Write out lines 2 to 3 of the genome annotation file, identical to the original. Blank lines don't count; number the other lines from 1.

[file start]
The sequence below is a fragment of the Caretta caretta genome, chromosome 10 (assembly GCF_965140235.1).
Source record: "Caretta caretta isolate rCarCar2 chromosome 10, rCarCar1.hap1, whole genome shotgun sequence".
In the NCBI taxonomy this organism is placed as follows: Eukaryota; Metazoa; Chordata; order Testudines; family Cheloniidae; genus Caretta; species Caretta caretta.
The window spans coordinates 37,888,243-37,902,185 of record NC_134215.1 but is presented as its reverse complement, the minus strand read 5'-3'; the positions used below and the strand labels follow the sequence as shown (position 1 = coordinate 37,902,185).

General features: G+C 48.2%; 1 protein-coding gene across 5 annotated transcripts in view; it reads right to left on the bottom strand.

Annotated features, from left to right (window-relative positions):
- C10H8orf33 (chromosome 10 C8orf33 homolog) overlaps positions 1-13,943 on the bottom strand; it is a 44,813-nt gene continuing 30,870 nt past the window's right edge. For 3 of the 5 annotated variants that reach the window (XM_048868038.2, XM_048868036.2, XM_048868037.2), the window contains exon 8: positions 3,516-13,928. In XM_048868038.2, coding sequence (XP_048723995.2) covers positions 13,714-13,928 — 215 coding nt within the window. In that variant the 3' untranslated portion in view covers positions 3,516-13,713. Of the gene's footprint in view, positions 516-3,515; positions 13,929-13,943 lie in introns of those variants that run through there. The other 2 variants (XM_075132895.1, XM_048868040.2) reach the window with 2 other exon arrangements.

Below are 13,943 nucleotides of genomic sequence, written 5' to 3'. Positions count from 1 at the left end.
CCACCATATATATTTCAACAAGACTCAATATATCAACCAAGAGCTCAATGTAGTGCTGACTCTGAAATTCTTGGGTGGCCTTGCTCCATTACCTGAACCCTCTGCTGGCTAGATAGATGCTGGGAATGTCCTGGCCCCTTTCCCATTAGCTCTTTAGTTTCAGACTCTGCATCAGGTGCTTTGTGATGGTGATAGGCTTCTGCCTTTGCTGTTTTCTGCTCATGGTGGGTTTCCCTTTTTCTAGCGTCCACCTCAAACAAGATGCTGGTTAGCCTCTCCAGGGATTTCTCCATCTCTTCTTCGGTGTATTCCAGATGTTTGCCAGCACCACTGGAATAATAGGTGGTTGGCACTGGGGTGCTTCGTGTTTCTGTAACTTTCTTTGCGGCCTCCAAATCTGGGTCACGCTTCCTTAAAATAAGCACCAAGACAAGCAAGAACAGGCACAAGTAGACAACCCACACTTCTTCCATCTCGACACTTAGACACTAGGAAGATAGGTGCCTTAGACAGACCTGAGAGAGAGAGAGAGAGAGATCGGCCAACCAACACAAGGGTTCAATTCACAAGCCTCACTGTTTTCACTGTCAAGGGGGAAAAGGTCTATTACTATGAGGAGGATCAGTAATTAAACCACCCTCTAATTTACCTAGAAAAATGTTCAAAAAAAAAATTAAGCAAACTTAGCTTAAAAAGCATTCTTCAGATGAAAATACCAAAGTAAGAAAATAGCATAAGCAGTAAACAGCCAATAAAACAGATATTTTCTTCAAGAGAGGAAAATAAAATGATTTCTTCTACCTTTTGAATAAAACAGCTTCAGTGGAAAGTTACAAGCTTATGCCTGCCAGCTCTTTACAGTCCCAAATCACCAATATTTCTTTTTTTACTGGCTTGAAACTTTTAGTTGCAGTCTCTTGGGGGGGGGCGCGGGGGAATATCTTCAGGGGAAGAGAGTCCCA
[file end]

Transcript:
Source record: "Caretta caretta isolate rCarCar2 chromosome 10, rCarCar1.hap1, whole genome shotgun sequence".
In the NCBI taxonomy this organism is placed as follows: Eukaryota; Metazoa; Chordata; order Testudines; family Cheloniidae; genus Caretta; species Caretta caretta.